Compare and contrast the living and the dead in Camus' The Stranger.

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In Camus' story, The Stranger, there are two dead people. The first is Meursault's mother, who he buries at the start of the story, and the Arab who, by strange circumstance, Meursault kills. Meursault and his mother had little to say to one another when she lived; he put her in a home because he could not care for her. He does not visit her. Then one day he receives a telegram that she has died, and that he should travel to the home for the funeral. His mother had a few acquaintances there, a dear friend, and a "boyfriend" she used to walk with.

The other dead person is the Arab. We know little about him. Meursault knows Raymond casually. Raymond beats up his cheating girlfriend, and her brother (the Arab) comes to fight Raymond. Several days later, visiting the beach, there is another altercation. Raymond is wounded and returns to kill the Arab, but Meursault persuades his friend to give him the gun. Meursault walks down the beach again alone, overcome by the heat. The Arab is there, and while Meursault tries to make his way past the other man, his head feels as if it is ready to explode, sweat burns his eyes, and when the Arab's knife flashes in the sun, Meursault kills the Arab, shooting him five times.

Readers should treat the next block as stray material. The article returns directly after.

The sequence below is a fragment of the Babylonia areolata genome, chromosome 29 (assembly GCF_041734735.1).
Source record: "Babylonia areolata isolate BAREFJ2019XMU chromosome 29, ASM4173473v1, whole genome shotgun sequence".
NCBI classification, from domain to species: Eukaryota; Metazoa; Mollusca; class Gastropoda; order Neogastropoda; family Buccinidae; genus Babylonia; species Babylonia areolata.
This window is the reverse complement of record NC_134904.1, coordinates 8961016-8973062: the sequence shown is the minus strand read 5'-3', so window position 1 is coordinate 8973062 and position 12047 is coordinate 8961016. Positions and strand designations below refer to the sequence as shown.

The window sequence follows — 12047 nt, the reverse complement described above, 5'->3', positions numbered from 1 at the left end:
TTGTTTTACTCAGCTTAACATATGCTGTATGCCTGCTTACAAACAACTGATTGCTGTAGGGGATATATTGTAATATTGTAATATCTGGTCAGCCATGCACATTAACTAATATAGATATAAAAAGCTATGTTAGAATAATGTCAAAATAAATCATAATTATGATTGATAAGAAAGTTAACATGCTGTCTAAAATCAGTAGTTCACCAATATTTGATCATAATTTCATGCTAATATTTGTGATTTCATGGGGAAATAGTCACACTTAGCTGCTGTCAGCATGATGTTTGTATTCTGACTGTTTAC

Meursault's feelings of ennui are reflected in all the relationships he has in the story. Upon his mother's death, he does not want to see her body at the funeral; he does not remain after the service in concluded. He is sorry that she is no longer alive, but he feels nothing else. He is sad the Arab is dead, but feels no regret for killing the man.

In terms of the living, there are a wide variety of characters. Marie and Meursault are dating; she is a pretty and fun-loving young woman, and she wants to marry Meursault, who doesn't care either way. Meursault eats regularly at Celeste's restaurant; Celeste is a good man who works hard at his business. The two men have a decent relationship, but they are not close friends.

Salamano is an old man with a nastly-looking old dog, living in Meursault's apartment building. The man and his dog are at odds all the time. One day the dog disappears, and as much as Salamano complained and screamed at the dog, he is lost without his pet: they have grown old together, and the loss devastates the old man. At the jail, the magistrate sits down with Meursault. He is baffled that the younger man does not believe in God, and no amount or railing or encouragement can make Meursault change his mind. Even when the chaplain tries to reason with Meursault after he is sentenced, Meursault has little time for him...until the last visit, when the prisoner finally becomes impassioned about life and death.

Ironically, Meursault has a great deal more in common with the dead characters who are beyond caring, than he does with those who are alive. For each of the living characters mentioned is passionate about something, believes in something. Meursault is passionate about nothing, and believes in nothing.

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